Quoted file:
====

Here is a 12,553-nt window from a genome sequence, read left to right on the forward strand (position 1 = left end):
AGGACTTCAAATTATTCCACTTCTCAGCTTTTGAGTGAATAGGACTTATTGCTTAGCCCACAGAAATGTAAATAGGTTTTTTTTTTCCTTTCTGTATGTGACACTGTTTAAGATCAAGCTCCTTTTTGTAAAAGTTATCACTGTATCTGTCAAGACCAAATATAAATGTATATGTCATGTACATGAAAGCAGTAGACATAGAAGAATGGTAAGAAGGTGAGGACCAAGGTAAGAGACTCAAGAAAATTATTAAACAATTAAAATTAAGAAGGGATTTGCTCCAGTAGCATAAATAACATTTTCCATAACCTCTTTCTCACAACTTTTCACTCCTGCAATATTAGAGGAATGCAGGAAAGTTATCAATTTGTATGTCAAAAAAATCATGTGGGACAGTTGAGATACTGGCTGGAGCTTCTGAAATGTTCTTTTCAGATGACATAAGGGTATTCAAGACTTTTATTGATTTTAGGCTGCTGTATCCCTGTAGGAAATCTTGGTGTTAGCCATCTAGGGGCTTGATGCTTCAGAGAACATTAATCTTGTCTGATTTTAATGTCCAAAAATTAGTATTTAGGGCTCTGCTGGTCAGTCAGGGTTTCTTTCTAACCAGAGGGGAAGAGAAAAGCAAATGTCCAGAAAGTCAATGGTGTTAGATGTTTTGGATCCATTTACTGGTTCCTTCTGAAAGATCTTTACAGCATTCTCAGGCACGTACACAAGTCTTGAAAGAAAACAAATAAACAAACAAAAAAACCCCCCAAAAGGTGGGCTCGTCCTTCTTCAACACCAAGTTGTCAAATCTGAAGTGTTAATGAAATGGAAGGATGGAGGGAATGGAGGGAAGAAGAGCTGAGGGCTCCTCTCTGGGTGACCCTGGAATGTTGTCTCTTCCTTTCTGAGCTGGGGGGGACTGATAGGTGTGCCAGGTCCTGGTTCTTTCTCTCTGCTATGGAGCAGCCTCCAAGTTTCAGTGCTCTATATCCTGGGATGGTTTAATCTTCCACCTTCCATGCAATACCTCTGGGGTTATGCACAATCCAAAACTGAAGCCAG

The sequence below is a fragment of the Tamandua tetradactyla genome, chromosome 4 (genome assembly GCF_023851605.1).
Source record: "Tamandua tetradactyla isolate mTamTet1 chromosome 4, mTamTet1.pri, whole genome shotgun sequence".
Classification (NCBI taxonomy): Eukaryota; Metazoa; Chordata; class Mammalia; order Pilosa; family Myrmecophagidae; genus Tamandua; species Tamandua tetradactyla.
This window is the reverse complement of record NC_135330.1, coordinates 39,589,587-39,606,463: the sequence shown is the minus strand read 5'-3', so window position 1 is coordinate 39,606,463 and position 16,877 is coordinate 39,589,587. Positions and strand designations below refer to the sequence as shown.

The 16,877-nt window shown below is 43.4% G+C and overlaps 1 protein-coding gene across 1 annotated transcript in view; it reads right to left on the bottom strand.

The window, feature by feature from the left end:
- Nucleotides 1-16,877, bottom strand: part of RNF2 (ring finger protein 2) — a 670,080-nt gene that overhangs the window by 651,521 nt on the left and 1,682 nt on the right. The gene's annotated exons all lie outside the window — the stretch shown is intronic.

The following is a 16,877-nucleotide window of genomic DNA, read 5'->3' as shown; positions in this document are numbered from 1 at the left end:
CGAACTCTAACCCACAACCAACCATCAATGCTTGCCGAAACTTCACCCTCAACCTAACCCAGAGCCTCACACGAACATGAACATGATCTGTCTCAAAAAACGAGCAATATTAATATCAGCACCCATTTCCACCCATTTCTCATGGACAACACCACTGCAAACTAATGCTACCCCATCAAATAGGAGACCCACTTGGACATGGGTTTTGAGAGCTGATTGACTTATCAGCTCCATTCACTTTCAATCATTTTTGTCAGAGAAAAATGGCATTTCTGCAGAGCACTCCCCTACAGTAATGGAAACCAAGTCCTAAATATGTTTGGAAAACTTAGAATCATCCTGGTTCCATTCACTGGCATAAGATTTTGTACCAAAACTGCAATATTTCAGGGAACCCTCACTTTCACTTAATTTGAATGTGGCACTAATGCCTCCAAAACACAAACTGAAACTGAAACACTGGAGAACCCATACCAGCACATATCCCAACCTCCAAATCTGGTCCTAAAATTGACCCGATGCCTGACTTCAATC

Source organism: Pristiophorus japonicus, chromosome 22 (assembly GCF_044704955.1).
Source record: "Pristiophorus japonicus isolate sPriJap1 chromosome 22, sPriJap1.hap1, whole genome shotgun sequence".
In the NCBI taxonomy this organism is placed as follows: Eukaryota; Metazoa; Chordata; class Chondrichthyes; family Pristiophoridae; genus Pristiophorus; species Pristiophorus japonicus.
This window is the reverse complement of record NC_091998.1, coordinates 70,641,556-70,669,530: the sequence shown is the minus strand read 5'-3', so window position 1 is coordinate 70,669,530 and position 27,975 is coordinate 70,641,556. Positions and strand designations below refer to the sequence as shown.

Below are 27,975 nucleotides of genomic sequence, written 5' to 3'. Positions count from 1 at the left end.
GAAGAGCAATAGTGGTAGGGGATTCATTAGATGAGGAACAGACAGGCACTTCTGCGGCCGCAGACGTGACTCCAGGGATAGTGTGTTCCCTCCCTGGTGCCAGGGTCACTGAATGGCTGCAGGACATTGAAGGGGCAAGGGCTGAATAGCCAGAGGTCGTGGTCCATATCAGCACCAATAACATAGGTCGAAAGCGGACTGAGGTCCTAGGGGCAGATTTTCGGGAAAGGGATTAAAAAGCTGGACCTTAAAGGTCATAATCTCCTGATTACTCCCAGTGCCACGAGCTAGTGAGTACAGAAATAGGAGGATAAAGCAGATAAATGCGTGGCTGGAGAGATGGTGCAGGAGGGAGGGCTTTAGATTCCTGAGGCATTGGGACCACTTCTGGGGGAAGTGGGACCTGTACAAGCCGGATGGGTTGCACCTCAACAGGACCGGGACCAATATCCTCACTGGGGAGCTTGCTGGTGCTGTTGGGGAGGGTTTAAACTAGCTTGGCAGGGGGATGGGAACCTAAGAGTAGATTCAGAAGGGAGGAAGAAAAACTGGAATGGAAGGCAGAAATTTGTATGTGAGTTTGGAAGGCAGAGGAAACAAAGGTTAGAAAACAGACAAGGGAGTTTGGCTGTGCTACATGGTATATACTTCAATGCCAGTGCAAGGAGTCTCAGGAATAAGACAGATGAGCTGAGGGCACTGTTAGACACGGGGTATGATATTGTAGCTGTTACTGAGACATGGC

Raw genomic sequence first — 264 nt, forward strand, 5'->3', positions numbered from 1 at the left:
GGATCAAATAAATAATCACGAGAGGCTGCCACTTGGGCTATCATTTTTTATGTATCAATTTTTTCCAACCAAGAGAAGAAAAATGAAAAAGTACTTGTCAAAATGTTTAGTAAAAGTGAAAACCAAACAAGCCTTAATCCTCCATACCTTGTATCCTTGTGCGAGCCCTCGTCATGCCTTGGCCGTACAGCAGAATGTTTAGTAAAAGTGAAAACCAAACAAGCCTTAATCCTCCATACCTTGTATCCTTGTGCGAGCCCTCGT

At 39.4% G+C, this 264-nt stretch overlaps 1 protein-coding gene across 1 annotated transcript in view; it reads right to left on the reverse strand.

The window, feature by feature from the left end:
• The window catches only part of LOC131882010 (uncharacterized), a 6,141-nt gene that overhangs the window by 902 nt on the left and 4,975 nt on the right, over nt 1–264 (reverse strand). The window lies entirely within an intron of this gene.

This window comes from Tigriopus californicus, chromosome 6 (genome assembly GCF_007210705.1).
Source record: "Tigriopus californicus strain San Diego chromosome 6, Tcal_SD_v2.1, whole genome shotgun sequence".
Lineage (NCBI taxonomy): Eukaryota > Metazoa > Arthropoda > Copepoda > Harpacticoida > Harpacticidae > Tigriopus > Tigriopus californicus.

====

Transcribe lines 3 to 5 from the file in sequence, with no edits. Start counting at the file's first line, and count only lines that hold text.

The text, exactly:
The sequence below is a fragment of the Tamandua tetradactyla genome, chromosome 4 (genome assembly GCF_023851605.1).
Source record: "Tamandua tetradactyla isolate mTamTet1 chromosome 4, mTamTet1.pri, whole genome shotgun sequence".
Classification (NCBI taxonomy): Eukaryota; Metazoa; Chordata; class Mammalia; order Pilosa; family Myrmecophagidae; genus Tamandua; species Tamandua tetradactyla.